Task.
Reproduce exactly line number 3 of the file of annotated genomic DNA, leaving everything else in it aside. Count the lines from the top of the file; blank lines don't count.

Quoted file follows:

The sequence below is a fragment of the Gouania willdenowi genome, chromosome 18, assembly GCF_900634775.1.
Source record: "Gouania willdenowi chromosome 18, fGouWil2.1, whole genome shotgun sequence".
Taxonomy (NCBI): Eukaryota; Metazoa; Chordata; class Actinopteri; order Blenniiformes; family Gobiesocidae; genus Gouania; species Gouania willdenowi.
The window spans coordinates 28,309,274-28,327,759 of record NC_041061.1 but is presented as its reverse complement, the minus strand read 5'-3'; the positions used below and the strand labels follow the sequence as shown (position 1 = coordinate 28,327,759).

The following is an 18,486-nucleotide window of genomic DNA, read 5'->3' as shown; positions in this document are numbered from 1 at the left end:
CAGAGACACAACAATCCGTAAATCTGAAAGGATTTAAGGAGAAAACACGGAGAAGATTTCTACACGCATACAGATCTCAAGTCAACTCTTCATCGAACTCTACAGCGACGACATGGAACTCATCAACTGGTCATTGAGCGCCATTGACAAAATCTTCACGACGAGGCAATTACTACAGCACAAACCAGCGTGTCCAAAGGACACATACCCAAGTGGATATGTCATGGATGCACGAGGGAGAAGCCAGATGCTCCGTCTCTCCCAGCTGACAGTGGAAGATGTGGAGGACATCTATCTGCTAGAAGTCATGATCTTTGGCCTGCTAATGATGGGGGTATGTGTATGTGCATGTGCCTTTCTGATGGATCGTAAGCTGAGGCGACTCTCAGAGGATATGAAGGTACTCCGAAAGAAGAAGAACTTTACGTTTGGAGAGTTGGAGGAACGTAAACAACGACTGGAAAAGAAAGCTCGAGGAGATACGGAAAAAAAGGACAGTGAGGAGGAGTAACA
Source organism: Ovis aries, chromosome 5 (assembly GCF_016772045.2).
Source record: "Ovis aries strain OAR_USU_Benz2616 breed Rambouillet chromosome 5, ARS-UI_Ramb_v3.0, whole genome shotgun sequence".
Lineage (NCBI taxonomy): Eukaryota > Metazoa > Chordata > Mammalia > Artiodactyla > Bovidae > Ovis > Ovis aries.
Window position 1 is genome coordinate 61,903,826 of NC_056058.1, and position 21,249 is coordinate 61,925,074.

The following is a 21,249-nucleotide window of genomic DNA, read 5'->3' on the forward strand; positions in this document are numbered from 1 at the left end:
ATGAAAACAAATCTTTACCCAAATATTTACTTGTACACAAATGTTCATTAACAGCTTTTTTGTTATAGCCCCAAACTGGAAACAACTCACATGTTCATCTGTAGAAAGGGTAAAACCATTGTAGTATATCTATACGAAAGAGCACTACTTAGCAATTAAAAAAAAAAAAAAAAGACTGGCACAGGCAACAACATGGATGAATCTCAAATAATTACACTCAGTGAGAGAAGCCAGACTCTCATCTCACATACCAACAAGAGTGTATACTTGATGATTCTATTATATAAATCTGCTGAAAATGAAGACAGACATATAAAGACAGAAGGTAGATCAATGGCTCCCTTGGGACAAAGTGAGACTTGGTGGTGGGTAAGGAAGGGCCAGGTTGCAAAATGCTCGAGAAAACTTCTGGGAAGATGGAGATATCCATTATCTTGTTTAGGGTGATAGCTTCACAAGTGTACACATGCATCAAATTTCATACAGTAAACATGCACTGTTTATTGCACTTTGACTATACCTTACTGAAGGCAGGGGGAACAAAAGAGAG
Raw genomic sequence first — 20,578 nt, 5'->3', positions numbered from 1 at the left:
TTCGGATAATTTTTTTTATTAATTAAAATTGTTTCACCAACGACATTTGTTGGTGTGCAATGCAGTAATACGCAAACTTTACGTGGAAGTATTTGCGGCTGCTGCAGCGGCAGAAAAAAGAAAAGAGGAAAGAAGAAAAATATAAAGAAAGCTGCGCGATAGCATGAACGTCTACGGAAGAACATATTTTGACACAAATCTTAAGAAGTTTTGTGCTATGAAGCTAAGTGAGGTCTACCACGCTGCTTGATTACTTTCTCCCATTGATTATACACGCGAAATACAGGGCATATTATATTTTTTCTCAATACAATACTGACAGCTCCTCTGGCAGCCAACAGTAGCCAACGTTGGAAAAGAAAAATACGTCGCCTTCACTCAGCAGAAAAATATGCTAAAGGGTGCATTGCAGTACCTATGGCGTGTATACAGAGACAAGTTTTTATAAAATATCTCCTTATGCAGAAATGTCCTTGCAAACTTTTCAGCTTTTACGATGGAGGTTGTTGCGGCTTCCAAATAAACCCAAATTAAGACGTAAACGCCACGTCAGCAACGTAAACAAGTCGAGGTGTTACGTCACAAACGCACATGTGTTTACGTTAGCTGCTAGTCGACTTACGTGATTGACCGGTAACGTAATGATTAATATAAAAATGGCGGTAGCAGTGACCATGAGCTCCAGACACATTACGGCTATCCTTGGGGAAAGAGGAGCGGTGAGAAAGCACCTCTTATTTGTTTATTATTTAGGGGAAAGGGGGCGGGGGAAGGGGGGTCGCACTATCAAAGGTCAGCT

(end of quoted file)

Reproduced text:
Taxonomy (NCBI): Eukaryota; Metazoa; Chordata; class Actinopteri; order Blenniiformes; family Gobiesocidae; genus Gouania; species Gouania willdenowi.